EBVS® European Specialist in Small Animal Surgery, Clinica Veterinaria Vezzoni srl, Cremona
Degree in Veterinary Medicine in 1975, University of Milan, specialisation degree in Small Animal Medicine (S.C.M.P.A.) in 1978, University of Milan. Board Certified by the European College of Veterinary Surgeon in 1993 in Cambridge. In 1976 founded his veterinary practice in Cremona where he is working as a referral specialist in orthopaedics. President of the Italian Small Animal Veterinary Association (SCIVAC) in 1989-1991, Secretary of the European Society of Veterinary Orthopaedics and Traumatology (ESVOT) from 1993 and President from 2006 to 2008 and again Secretary from 2012 to nowadays. Editor of OrthoVetSuperSite, the educational website of ESVOT since 2007. Secretary of SIOVET (Italian Veterinary Orthopaedic Society) from 2004 to 2007 and President from 2007 to 2012. Member of the Technical Commission of the Italian Kennel Club from 2000 to 2010. President of Fondazione Salute Animale (FSA) and Chairman of the FSA Panel for Canine Hip and Elbow Dysplasia Official Control since 1995. Orthopaedic consultant at the Veterinary School of Vienna in 2010 and 2011, Associate Professor in Orthopedics at the Veterinary School of Milan from 2009 to 2017. Speaker in several national and international meetings and Author on orthopaedics, radiology, surgery. His main interests are early diagnosis and treatment of Hip Dysplasia and Elbow Dysplasia and Joint Replacement. Recipient of the 2013 ACVS Merit Award in San Antonio, Texas, 24th October 2013, for his sustained and distinguished contributions to the art and science of veterinary surgery.
Aldo Vezzoni is speaking at the following sessions
A preventive approach to orthopaedic disease in young dogs
Preventive medicine in the veterinary field is carried out for infectious disease with vaccine prophylaxis and for general health conditions with haematological check-ups. In the field instead of orthopaedics, there is still no preventive medicine culture among veterinary surgeons that allows identification of orthopaedic pathologies at their beginning through scheduled screening.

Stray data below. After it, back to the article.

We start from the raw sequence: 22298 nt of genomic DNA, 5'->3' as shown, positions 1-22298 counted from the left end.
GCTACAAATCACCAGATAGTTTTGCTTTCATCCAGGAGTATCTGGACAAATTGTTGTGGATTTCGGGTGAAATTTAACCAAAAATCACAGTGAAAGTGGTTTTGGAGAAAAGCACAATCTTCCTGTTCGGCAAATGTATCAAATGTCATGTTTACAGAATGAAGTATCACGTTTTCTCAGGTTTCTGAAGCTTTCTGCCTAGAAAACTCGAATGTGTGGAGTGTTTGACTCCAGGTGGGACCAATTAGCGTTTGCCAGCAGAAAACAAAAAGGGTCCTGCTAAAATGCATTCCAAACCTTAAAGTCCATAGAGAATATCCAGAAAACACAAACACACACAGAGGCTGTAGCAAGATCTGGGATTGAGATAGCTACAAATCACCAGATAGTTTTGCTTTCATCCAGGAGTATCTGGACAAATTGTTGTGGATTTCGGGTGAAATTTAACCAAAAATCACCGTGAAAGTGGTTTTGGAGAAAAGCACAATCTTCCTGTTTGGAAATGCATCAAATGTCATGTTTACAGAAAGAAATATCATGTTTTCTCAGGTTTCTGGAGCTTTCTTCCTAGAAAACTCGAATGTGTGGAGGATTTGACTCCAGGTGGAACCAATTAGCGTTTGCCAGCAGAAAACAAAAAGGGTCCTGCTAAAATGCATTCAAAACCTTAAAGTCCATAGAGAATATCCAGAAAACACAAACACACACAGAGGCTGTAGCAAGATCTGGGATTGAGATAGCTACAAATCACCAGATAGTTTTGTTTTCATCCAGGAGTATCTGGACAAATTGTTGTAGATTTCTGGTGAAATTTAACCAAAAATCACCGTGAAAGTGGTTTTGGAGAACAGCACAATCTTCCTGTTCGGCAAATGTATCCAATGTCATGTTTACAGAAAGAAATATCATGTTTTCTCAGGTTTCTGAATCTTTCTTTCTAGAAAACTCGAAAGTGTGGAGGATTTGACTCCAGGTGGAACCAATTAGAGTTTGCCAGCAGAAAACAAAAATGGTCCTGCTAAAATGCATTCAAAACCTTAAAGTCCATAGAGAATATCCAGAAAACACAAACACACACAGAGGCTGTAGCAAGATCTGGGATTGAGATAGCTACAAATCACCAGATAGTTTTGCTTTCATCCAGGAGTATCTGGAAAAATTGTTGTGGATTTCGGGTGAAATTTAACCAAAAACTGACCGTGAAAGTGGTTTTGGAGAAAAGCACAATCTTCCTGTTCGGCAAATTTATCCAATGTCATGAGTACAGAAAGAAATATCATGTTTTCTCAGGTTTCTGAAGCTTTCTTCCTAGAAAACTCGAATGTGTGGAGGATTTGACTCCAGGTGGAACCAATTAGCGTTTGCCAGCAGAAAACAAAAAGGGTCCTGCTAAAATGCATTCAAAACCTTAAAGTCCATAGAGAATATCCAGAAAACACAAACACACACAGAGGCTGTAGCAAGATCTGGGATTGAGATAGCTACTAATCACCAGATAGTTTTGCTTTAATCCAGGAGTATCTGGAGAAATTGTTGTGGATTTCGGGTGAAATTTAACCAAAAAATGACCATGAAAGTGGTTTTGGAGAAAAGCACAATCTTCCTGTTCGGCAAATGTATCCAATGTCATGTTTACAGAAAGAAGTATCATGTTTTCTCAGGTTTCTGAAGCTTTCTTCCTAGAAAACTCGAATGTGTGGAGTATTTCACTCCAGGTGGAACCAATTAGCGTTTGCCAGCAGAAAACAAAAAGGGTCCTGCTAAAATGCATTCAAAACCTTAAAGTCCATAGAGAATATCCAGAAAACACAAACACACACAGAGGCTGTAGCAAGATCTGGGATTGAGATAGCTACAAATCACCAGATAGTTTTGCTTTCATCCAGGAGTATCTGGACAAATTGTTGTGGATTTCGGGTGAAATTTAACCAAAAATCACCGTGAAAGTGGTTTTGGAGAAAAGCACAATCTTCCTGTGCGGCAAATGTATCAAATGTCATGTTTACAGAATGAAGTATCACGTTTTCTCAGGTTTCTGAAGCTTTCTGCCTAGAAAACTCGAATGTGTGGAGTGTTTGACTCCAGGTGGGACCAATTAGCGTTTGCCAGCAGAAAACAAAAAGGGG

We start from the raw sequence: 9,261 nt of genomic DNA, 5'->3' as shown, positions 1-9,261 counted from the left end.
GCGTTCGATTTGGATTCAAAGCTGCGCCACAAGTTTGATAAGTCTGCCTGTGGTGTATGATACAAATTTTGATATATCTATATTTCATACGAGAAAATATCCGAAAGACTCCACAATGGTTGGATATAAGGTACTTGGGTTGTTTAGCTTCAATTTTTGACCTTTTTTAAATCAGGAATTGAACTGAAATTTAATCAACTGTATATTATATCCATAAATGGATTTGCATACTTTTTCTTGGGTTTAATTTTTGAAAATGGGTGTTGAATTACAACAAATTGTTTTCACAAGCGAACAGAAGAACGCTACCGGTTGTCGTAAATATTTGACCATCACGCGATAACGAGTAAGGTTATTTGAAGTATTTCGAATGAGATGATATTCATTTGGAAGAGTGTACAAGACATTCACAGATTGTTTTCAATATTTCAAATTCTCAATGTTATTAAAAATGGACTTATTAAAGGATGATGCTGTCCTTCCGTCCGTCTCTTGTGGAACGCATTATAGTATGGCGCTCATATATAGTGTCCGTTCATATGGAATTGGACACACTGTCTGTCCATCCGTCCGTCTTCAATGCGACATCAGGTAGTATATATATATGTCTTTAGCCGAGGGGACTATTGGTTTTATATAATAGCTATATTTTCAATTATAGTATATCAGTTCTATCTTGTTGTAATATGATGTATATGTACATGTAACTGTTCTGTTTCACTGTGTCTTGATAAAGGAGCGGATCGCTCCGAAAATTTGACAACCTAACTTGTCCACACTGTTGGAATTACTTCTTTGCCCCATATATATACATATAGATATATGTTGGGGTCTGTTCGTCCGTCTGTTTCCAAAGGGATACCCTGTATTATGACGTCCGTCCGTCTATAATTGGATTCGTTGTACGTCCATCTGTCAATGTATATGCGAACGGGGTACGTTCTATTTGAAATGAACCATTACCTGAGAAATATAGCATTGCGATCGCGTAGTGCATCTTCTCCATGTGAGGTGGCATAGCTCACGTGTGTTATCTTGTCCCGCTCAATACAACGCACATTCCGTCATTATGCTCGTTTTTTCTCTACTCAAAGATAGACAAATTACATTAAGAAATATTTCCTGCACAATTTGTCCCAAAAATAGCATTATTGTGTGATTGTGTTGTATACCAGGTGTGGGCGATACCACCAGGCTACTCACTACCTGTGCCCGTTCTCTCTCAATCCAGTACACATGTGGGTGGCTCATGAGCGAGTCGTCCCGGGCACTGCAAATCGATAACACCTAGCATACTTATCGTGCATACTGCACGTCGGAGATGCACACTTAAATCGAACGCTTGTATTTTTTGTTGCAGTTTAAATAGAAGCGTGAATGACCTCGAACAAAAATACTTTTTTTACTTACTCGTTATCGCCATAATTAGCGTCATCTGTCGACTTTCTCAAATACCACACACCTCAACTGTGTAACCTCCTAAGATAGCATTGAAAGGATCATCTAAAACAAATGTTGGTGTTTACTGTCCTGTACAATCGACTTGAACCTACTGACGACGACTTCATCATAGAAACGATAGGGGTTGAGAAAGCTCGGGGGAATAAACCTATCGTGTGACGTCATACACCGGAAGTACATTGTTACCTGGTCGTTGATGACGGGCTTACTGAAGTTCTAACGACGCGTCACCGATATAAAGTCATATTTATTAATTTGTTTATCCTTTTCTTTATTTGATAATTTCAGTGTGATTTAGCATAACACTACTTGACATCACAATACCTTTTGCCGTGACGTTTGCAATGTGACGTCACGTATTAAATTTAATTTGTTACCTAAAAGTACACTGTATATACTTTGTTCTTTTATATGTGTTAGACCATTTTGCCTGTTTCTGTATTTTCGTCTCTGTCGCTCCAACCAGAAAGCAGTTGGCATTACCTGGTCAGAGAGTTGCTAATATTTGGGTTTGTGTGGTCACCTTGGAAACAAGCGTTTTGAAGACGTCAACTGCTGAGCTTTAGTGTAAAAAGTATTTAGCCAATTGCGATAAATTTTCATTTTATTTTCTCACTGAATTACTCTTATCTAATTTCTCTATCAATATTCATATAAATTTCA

The current approach is still only of a therapeutic type, undertaken once the orthopaedic problem has manifested itself through persistent clinical signs. On the other hand, it is of fundamental importance to be able to intercept all orthopaedic diseases at their onset, before the arthritic degeneration that is their consequence has been established.
Osteoarthritis can be defined as a one-way street since once established it can only progress and never regress. Treatments whether pharmacological, surgical or physiotherapeutic can reduce or, at best, stop this evolution but never restore the original joint condition.
Early screening and treatment for hip dysplasia in puppies: Why and how?
Since hip dysplasia is a progressive disease that develops as the puppy’s skeleton matures, evaluation of the hip joints during growth enables the condition to be picked up at its onset and to determine, therefore, whether or not the dog will have dysplasia.
The first and foremost aim of early assessment of CHD is preventive: the detection of the first signs of hip dysplasia, prediction of its development and the possibility of, prompt preventive interventions to minimise or arrest expression of the disease.
Early screening and treatment for elbow dysplasia in puppies: Why and how?
Elbow dysplasia is a major cause of front limb lameness in medium to large breed dogs. Underlying causes of elbow dysplasia include ununited anconeal process (UAP), medial coronoid process disease (MCPD) and osteochondritis dissecans (OCD) of the medial humeral condyle.
In view of a preventive medicine approach for all developmental skeletal diseases, early diagnosis is critical for successful treatment. Later in life, the degenerative joint disease could become severe and invalidating with a very poor quality of life, with limited possibilities of treatment. Early diagnosis of elbow dysplasia allows prompt surgical treatment, which is aimed at restoring joint congruity. As well, the progression of the disease and osteoarthrosis may be prevented or reduced.
Surgical approach to patellar luxation in puppies
Patellar luxation is one of the most common orthopaedic problems in the dog. Medial patellar luxation is more common (80%) than lateral patellar luxation (20%). Small breeds are usually affected by medial patellar luxation, but large breed dogs like Labradors, Rottweilers, Boxers, Bullmastiffs and Pitbulls can be affected too. Other large and giant breeds (Newfoundlands, Great Danes, St. Bernards and Caucasian Shepherd dogs and others) are more predisposed to lateral patellar luxation.
Surgical treatment of patellar luxation is a very common procedure but has a high percentage (20% or more) of failure and recurrence. Understanding the underlying predisposing factors for patellar luxation in each patient and addressing them with custom-made treatments can help in improving the success of the surgical treatment.
Early treatment in puppies can be less invasive compared to surgical treatment in adult dogs and can affect the residual growth to correct predisposing skeletal deformities.